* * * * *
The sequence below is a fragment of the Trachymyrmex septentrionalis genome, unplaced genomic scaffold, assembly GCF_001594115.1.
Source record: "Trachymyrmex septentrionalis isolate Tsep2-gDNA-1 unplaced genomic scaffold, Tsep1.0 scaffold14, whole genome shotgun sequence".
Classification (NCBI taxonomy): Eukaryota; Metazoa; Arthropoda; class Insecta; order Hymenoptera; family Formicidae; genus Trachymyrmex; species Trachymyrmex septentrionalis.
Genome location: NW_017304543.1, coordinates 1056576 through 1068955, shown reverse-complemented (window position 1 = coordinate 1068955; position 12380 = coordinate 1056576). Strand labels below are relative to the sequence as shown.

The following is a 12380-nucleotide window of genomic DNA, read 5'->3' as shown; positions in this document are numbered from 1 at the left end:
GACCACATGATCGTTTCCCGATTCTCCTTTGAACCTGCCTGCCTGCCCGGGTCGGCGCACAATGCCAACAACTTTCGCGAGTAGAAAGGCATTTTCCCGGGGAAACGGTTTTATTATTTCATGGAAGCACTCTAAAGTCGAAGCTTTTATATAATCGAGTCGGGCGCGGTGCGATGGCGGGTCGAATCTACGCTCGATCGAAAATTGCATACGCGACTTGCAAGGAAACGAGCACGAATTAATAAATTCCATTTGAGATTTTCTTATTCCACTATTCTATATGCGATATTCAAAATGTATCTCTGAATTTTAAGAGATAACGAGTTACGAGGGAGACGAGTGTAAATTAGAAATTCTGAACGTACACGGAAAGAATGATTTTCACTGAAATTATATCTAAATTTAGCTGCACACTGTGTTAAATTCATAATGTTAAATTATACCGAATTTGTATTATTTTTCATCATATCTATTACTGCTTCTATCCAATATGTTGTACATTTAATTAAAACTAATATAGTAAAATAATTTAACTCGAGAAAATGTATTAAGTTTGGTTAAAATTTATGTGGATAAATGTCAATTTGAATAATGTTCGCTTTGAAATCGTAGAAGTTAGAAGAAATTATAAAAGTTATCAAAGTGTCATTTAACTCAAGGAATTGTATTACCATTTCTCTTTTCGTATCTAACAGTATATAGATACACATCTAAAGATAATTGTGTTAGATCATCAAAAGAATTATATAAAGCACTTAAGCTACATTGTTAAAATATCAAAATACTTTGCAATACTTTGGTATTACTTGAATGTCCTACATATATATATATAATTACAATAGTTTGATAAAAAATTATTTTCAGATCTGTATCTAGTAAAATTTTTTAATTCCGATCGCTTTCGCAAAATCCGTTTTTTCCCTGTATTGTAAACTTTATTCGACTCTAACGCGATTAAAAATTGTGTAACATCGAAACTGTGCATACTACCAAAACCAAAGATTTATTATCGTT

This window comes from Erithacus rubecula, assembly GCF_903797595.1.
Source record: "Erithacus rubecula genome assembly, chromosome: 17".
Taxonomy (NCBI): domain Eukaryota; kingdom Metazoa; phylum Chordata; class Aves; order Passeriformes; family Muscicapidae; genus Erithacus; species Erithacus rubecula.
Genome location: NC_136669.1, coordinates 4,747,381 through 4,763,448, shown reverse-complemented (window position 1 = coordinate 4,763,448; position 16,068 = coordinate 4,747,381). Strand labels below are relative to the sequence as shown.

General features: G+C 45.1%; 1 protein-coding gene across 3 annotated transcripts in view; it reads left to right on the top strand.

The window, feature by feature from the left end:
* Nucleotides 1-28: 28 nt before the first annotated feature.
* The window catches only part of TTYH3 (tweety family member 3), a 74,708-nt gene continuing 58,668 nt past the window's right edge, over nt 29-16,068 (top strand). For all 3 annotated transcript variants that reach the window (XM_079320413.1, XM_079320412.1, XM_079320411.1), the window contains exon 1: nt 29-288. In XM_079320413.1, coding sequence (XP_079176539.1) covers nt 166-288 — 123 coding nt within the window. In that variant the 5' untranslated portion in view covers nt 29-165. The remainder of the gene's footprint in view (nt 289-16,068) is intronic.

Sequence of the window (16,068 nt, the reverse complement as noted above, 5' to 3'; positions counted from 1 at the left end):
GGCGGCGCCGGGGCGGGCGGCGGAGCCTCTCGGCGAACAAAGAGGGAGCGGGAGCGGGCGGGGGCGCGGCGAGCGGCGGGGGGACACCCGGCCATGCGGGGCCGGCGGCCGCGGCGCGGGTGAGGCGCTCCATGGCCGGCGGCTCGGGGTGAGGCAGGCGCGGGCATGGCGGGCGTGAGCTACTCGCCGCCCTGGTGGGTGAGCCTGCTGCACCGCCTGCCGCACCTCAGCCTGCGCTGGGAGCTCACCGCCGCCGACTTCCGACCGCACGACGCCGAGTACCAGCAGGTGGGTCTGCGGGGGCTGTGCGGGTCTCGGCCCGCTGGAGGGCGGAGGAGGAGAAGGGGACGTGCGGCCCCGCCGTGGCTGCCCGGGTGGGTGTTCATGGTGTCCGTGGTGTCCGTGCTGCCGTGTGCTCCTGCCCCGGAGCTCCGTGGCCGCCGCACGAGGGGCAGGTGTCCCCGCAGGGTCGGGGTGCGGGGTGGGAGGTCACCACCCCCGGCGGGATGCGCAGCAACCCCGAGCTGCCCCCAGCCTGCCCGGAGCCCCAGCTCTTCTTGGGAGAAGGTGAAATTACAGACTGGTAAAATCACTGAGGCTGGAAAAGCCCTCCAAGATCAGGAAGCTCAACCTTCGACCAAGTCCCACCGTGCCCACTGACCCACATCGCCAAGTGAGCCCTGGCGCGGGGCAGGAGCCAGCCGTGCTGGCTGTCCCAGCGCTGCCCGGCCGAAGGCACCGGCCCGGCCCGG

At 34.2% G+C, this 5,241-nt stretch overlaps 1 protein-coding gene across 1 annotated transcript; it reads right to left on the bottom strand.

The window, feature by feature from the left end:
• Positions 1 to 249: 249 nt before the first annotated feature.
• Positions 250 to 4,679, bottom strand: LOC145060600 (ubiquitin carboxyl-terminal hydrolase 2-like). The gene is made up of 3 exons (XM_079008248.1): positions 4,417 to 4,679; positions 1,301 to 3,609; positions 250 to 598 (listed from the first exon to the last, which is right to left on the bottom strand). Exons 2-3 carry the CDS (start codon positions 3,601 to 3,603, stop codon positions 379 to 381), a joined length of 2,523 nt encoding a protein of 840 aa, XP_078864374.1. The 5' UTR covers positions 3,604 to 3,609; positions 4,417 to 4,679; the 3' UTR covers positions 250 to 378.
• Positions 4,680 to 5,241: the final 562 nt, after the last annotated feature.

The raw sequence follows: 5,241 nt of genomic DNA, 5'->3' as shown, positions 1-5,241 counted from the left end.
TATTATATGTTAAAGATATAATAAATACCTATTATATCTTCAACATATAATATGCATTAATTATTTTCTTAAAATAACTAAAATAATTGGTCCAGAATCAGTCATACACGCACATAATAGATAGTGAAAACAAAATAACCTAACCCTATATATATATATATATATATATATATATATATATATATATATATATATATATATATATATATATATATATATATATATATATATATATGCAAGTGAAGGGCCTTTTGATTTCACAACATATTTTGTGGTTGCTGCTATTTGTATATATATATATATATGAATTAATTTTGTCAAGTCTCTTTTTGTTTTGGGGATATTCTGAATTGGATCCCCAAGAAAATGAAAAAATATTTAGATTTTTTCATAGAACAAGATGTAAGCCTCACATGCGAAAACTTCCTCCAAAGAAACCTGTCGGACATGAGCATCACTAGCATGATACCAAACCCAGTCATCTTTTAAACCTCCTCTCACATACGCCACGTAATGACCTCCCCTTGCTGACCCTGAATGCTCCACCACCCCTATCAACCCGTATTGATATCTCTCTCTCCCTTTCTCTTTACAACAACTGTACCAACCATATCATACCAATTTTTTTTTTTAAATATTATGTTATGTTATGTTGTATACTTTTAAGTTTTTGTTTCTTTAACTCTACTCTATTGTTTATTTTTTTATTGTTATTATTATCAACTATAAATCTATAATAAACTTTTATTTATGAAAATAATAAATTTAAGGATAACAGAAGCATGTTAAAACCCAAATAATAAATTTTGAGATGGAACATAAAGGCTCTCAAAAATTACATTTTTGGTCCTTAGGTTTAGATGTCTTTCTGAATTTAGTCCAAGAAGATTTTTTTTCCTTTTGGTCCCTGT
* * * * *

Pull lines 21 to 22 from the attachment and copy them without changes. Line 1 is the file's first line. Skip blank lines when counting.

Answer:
• Positions 4,680 to 5,241: the final 562 nt, after the last annotated feature.

The raw sequence follows: 5,241 nt of genomic DNA, 5'->3' as shown, positions 1-5,241 counted from the left end.